From what I’ve seen, fee-based advisory firms, my own included, generally charge an annual fee which ranges from .75% to 1.75% of assets under management. Generally, the larger your account balance, the more likely you are to receive a lower fee. In fact, fee schedules are often tiered such that the initial 250K is billed at a higher rate which scales down at varying thresholds such as 500K and 1M. There may, however, be other methods of determining an advisory fee beyond simply the size of the account. For example, some firms are more active (tactical) than others. Those firms would likely charge a slightly higher fee than a firm which is more passive and investing strictly in products which mirror indexes such as the S&P 500 and the Dow Jones. Firms with passive investment strategies may still charge fees over 1% if they are including valuable services such as financial planning, estate planning, tax planning, etc. What is included in the fee amount (above and beyond investment management) should be discussed in clear detail at an initial consultation.
While the internal debate about fees may have various tentacles, fees as an overall compensation structure is generally understood to be superior to the commission-based system which was the standard not that long ago. With commission-only business, an advisor is often looking for the next piece of business which they can find. Logically, that method of doing business is very sales oriented (or transaction focused) and requires constant sourcing. The fee system does seem to better align a client and advisor’s interests in that as the account value grows, the fee is worth more. So I do recommend locating a fee-based or fee-only advisor when interviewing or filtering through financial advisors.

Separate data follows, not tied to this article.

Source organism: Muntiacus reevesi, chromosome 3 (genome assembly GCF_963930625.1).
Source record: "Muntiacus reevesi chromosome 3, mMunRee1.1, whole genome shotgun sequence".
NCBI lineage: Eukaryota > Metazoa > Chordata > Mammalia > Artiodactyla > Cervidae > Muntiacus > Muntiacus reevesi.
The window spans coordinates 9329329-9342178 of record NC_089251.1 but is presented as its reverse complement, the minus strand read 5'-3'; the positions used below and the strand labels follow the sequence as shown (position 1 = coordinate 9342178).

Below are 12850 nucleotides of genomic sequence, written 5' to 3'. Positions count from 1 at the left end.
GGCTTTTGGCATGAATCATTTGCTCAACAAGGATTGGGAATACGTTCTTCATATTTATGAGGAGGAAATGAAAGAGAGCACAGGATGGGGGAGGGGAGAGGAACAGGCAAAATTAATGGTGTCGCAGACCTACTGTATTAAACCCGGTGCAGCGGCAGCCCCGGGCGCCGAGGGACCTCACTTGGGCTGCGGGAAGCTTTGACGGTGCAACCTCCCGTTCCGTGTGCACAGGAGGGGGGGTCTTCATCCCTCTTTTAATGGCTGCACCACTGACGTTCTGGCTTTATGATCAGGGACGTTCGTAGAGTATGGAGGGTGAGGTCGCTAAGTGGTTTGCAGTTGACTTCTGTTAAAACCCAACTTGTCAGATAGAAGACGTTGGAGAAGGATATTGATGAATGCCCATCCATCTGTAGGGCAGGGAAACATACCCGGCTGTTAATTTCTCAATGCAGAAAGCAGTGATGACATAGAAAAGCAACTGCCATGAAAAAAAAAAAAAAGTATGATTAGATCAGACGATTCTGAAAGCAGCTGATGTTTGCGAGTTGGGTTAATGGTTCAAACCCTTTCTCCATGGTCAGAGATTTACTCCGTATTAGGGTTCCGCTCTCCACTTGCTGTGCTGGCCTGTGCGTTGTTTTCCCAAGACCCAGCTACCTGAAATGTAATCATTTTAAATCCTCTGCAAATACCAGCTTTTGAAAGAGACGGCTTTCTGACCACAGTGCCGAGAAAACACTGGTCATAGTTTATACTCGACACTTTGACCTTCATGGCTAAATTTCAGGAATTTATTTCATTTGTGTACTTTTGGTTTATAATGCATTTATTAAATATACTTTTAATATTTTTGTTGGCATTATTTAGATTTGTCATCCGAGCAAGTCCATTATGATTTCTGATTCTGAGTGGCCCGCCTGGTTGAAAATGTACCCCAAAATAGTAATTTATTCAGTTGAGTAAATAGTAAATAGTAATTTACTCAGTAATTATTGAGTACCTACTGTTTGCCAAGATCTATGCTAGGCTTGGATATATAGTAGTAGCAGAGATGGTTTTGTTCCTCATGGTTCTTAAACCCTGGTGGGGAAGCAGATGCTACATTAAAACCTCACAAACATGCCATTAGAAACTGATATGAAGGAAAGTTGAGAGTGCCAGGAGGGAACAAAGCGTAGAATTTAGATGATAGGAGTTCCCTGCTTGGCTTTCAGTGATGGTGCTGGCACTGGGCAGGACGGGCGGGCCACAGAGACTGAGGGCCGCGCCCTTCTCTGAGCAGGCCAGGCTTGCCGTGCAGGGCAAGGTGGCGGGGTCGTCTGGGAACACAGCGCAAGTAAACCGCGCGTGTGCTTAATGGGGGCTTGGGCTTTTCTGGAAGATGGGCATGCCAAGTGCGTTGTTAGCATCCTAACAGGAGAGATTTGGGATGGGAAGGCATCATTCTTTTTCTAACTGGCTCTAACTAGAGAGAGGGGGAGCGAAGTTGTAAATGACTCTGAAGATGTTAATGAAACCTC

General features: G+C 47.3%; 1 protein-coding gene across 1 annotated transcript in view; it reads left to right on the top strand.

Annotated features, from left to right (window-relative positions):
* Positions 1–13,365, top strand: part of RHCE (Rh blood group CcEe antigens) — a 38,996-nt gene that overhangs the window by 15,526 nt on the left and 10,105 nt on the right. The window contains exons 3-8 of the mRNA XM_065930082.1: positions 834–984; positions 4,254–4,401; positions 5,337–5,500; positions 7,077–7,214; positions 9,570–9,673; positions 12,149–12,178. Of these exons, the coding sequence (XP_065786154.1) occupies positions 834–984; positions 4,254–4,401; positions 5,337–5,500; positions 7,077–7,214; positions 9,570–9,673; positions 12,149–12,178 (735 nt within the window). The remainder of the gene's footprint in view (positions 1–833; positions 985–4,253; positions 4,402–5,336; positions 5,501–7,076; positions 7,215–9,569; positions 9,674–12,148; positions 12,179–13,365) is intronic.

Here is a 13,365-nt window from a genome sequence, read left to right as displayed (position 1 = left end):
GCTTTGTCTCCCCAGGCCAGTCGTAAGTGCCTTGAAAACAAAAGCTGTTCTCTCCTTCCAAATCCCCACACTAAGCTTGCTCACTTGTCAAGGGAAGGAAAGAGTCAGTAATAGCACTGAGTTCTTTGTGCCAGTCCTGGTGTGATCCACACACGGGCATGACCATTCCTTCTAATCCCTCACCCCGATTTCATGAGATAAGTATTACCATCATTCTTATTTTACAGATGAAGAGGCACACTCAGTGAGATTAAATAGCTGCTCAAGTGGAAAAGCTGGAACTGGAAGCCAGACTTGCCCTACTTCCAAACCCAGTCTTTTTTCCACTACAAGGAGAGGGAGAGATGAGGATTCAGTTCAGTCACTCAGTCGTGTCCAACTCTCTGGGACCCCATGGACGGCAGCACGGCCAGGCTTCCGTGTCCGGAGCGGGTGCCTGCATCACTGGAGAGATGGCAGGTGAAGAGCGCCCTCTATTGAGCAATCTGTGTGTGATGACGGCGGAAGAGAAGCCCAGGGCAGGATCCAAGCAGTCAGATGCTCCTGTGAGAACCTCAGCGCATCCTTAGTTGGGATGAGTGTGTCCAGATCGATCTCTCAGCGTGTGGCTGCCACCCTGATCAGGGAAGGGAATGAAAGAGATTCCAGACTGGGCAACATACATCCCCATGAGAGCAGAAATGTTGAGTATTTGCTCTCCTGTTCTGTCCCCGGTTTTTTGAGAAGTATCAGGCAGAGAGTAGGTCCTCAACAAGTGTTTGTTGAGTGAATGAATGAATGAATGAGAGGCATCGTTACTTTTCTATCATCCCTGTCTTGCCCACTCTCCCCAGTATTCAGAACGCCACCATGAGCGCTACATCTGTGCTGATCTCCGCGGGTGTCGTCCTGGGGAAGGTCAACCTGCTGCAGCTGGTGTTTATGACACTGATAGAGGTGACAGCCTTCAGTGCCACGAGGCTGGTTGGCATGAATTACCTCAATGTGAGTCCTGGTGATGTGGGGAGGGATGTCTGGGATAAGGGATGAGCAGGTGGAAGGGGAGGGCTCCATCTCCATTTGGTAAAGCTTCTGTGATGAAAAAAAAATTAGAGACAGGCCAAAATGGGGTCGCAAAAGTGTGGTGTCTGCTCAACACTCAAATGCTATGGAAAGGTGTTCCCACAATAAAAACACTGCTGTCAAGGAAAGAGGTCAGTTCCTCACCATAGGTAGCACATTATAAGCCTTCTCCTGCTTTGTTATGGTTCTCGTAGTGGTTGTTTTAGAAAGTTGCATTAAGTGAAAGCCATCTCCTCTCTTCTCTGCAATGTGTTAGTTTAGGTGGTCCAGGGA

In terms of financial planning fees, some people prefer to pay flat rates for portfolio reviews or hourly fees for financial planning services and portfolio consulting. This type of investor may prefer to manage their assets themselves through discount online brokerages. For people with a more do-it-yourself mentality, this system is fine as well. What an advisor charges per hour will typically vary from $150-$300. Some may bill per consultation or per plan, rather than per hour. It generally will depend on the amount and scope of work and research to be done. I’ve seen some advisors charge a flat $1,000 for a financial plan that involves one or two meetings and a written plan. I’ve also seen some advisors include a full plan as part of the advisory fee which they are charging on a portfolio.
The bottom line is that you want your fee schedule with your advisor to feel reasonable. The annual fee based on assets under management is very popular and seems to be working at the moment. Hourly fees for consulting and flat fees for services such as financial plans work as well, but I think a bit more obscure, probably because it’s hard for an advisor to make a good living charging just consulting fees and one-time financial planning fees. What you want to look out for are transaction-based or commission-only arrangements where advisors may be pushing products rather than really getting to know the clients.
As always, feel free to contact me with any questions or comments.
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